Doctor--"OK, take his liver."
"But, Doctor, I'm still using it."

Doctor--"He's dead."
"But, he says he's not!"

roffle roffle roffle


scholar - 14-1-2008 at 18:18

Does anyone know of a religion which teaches against organ donation?

I remember once being told that some Jewish people keep their body parts, for burial together, in anticipation of the resurrection. The person who related this to me said that if a Jewish man had an arm severed in an accident, he would keep it to have it eventually buried with his body.

I have not verified this. Somehow, when I speak with Jewish people, the subject of severed limbs and burial has never come up.shocked_yellow:D

But that was not related in the context of parts that would be useful to someone else. Sometimes, there is more than one value to consider, if neither is absolute.


My intuition is that Jehovah's Witnesses would have some objection, because some blood transfer would be involved.


The point of the question: If there is a religious group that teaches against organ transfer, and a person is a dedicated member of that group, I don't think the government's presumption should prevail. Ideally, the person would opt out, but we all know people who put off such matters (they don't make a will, either).


victor - 14-1-2008 at 19:21

Surely it comes under the tenth commandment. waggyfinger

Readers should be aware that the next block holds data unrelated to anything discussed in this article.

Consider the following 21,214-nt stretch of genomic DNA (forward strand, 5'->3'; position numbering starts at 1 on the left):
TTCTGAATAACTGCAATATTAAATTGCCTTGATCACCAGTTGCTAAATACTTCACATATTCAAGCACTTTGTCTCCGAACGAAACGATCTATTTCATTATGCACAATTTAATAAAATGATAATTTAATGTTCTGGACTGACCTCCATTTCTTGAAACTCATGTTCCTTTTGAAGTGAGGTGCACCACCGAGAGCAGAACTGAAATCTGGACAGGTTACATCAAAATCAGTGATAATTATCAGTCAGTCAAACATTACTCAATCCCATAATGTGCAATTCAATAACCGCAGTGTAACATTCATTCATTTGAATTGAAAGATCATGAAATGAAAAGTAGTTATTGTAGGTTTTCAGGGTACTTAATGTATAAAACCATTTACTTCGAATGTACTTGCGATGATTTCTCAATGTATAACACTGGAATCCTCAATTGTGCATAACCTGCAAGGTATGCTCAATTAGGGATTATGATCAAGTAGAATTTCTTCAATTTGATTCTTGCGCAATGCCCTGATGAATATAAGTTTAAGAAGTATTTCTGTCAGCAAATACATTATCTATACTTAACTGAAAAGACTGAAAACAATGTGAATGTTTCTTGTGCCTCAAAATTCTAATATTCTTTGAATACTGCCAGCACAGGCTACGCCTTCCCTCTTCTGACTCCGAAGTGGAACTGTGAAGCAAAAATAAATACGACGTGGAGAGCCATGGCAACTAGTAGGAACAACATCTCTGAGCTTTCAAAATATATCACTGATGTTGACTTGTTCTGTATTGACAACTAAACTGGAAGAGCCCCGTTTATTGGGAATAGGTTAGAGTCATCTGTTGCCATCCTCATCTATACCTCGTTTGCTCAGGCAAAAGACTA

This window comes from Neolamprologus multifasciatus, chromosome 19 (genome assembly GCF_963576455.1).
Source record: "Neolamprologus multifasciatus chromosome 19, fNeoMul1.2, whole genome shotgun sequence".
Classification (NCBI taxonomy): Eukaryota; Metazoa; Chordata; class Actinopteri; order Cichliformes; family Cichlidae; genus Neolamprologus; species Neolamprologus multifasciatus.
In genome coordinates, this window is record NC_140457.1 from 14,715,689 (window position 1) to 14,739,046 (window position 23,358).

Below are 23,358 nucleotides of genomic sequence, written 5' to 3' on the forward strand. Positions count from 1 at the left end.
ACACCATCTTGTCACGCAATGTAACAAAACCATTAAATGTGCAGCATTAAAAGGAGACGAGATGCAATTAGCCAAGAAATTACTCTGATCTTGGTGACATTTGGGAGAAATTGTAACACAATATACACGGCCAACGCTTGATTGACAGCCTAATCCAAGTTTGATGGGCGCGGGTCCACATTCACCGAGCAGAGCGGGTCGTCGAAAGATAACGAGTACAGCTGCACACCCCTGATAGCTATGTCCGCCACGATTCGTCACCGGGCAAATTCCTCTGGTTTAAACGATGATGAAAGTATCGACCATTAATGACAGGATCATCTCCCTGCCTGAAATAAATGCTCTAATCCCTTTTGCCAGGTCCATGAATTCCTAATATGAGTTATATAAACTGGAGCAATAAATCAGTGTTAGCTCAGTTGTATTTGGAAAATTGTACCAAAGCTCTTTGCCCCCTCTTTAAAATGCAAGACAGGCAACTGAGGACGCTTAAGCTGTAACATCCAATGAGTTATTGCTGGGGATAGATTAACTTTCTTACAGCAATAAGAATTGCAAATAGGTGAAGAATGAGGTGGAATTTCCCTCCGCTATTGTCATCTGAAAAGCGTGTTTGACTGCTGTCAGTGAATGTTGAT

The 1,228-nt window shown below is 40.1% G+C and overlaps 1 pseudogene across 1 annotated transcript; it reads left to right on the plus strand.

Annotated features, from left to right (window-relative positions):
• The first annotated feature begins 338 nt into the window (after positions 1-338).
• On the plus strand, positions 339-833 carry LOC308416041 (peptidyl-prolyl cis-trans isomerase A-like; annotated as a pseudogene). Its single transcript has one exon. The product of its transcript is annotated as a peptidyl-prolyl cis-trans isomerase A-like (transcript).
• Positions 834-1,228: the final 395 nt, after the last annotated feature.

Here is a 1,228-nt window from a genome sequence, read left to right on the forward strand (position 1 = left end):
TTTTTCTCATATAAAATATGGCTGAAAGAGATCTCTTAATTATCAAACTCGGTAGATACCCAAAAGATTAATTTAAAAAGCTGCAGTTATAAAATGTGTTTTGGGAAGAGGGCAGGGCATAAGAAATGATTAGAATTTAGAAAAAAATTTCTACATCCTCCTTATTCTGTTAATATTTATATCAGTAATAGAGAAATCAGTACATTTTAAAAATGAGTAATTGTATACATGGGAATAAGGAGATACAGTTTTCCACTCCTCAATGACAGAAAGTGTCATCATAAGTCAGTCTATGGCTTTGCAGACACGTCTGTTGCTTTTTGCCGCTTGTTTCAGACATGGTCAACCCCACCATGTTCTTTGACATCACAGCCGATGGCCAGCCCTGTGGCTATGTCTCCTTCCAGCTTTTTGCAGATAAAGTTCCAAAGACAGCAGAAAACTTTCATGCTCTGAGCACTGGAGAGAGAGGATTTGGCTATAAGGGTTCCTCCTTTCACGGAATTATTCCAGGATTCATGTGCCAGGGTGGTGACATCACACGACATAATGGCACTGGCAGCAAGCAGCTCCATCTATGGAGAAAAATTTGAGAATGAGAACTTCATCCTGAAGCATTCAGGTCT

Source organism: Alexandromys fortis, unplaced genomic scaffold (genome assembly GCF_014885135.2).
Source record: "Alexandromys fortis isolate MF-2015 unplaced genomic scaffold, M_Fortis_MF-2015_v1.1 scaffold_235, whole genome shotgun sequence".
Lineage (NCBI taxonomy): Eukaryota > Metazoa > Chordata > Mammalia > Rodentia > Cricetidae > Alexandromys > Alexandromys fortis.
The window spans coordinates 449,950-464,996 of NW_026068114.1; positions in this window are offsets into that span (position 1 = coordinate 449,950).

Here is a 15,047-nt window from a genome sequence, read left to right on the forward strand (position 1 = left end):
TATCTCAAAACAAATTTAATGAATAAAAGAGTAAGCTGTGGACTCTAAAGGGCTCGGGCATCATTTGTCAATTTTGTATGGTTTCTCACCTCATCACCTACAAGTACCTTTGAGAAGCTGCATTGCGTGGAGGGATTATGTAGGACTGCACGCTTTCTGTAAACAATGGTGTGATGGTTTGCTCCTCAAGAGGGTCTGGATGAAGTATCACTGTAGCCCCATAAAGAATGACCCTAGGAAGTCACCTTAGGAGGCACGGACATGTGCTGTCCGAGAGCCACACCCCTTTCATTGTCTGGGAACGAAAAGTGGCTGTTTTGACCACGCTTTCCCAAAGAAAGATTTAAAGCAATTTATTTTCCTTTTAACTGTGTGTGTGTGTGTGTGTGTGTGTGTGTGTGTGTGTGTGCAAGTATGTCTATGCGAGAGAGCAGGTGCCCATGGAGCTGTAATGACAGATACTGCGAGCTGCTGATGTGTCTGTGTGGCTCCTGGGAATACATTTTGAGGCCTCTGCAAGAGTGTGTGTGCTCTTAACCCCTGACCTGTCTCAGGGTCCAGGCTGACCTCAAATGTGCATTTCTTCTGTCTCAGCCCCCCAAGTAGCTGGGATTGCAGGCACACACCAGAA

John_Little - 14-1-2008 at 19:25

Well, it cant be rule number one.

But, as Simon says, as long as they ask first and I dont answer.

John


scholar - 14-1-2008 at 19:34

Quote:
Originally posted by victor
Surely it comes under the tenth commandment. waggyfinger
I would think not. The commandment (or commandments, depending on how you number them) that forbids coveting means not wrongly to desire what rightfully is someone else's. It cannot logically mean that a person never desires anything in any way, or one could never buy something that belongs to one's neighbor.

When the other person is dead, he will not object to the transfer of an organ he is not using. Indeed, he may indicate in advance that he wishes to pass on anything of use.

Does this make sense to you, Victor?


victor - 14-1-2008 at 19:43

Quote:
Originally posted by scholar
Quote:
Originally posted by victor
Surely it comes under the tenth commandment. waggyfinger
I would think not. The commandment (or commandments, depending on how you number them) that forbids coveting means not wrongly to desire what rightfully is someone else's. It cannot logically mean that a person never desires anything in any way, or one could never buy something that belongs to one's neighbor.

When the other person is dead, he will not object to the transfer of an organ he is not using. Indeed, he may indicate in advance that he wishes to pass on anything of use.

Does this make sense to you, Victor?


Your body belongs to someone and that is not the state, so the state cannot make claim to it by passing a law. if they do they are taking possession of that body so will they also pay for the funeral or disposal of the body? I think not.
Plunder it for anything useful and let someone else pick up the bill.


scholar - 14-1-2008 at 20:06

I see your point, Victor. I was thinking in terms of the prospective donor and the recipient.

In the way you present it, it would even be stealing.

I have heard a conservative, Walter E. Williams, argue that one should be allowed to sell body parts, without the state preventing it. He says, they don't belong to the government, they belong to you (or to your heirs, when you are done with them).